• Cahersiveen Alliance

Where's Wally Now !

Where's Wally Now ! on his way back to Kerry by all accounts.

Wally is expected to continue cruising north, along Kerry and then up the western seaboard.

People are asked to report any sightings of him to SRI's 24/7 hotline at 087 195 5393 and to not share the location publicly until a designated haul-out site for him is established


The Arctic walrus, who was first spotted off Valentia Island on the Skellig Coat last March, was first spotted by Alan Houlihan and his five-year-old daughter Muireann while they were out walking.

Speaking on RTÉ’s Morning Ireland, Hourihan said “it was just amazing” to spot the seam mammal. “It’s the size of a cow or a bull…I hadn’t seen anything like it in Ireland.”


Wally is now on tour and has spent the last two weeks cruising and feeding along the south-east and southern coast.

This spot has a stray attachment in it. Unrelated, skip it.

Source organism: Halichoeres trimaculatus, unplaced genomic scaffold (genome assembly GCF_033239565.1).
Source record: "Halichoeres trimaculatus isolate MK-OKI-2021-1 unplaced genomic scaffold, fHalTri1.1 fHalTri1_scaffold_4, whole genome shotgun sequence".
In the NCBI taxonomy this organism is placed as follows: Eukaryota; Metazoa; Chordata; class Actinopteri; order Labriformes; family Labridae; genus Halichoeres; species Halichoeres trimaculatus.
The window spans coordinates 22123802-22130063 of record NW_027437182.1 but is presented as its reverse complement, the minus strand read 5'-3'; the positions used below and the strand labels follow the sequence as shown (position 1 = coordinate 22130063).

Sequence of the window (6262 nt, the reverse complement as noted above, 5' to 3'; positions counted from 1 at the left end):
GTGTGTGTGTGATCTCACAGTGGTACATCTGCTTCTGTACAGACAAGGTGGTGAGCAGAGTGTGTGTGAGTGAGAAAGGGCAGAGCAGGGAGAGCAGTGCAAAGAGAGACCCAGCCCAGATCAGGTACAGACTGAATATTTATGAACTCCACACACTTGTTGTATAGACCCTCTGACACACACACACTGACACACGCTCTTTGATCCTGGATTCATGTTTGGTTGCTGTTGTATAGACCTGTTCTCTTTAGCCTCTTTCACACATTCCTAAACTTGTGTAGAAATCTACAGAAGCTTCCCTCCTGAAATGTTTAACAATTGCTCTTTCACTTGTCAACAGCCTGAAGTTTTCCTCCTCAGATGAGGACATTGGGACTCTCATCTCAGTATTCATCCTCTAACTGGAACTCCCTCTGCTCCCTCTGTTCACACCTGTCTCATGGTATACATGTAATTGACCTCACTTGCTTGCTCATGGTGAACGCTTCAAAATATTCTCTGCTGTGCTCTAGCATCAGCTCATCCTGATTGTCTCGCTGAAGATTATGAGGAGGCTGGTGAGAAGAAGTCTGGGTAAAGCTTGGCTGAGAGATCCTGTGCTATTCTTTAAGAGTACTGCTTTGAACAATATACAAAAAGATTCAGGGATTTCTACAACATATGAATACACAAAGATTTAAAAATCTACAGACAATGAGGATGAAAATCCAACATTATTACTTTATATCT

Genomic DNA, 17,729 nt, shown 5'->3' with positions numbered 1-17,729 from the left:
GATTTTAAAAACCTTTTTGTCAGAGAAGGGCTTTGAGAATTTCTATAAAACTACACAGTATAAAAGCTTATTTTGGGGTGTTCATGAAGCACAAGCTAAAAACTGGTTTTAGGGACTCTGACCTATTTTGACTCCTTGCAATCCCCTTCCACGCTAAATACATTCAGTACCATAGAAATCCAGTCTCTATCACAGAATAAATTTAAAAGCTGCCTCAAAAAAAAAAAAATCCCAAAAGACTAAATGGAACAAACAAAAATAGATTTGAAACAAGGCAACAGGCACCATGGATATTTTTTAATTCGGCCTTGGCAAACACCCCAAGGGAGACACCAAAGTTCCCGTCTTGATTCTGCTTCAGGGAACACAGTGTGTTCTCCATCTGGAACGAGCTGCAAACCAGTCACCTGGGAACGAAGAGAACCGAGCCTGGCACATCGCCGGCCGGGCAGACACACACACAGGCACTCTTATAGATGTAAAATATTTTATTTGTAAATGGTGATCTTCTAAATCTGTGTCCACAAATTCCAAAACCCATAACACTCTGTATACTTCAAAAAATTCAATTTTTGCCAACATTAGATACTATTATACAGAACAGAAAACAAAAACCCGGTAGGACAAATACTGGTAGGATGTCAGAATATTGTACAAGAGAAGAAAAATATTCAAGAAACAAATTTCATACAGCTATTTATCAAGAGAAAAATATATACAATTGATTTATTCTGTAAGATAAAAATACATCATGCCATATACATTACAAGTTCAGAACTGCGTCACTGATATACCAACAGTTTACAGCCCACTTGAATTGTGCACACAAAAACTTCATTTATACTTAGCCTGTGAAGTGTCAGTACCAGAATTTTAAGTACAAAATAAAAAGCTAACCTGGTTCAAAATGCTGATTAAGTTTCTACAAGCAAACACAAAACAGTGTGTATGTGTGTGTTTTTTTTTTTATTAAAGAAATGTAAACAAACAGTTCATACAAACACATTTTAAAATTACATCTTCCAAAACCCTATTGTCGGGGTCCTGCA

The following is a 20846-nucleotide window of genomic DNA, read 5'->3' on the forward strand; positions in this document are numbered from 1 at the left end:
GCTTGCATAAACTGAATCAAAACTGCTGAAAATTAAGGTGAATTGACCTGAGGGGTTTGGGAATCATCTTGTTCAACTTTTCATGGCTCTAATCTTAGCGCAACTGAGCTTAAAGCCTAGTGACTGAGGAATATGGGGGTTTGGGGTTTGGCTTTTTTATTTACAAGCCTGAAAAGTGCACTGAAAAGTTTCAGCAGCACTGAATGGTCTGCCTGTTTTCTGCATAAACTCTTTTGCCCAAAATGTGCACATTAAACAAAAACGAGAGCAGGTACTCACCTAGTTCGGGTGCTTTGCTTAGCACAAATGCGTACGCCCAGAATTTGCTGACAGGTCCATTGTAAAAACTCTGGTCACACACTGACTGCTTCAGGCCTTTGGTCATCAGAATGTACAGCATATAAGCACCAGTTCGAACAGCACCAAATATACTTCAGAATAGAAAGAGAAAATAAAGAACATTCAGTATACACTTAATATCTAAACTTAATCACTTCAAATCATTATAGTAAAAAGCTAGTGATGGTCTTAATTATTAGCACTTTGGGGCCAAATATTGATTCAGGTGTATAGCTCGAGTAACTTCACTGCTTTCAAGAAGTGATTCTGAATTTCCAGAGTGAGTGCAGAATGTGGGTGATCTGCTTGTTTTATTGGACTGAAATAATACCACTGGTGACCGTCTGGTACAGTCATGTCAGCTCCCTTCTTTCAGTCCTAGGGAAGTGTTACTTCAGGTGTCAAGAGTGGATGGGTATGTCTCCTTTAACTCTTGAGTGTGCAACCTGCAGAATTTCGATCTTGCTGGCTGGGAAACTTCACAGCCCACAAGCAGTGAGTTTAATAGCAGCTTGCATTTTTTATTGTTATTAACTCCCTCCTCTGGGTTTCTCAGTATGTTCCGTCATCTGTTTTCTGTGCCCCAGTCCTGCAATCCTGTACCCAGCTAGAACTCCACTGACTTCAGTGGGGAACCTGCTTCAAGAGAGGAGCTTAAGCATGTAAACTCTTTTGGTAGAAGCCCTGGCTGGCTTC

But the 800kg male juvenile has left a trail of destruction in his wake – after hauling himself onto several small boats to rest, causing thousands of euro worth of damage and sinking at least two.


Wally the walrus is set to get a ‘floating couch’ in an effort to prevent him from sinking more boats. It is ready to be deployed quickly if there are more sightings of Wally in busy harbour areas over the coming days.

Walruses, like seals and sea lions, are pinnipeds, or semi-aquatic, which means they must come up on land or onto a floating object to rest.

His penchant for lounging on boats prompted an appeal from Seal Rescue Ireland (SRI) for the donation of an unused rib or a large pontoon that could be used as a designated haul-out site for him to rest.



The walrus, normally found in Arctic seas, has travelled an estimated 4,000km along the coast of western Europe over the past four months.

Experts don’t know why he arrived off Valentia in March but say factors could include climate change.

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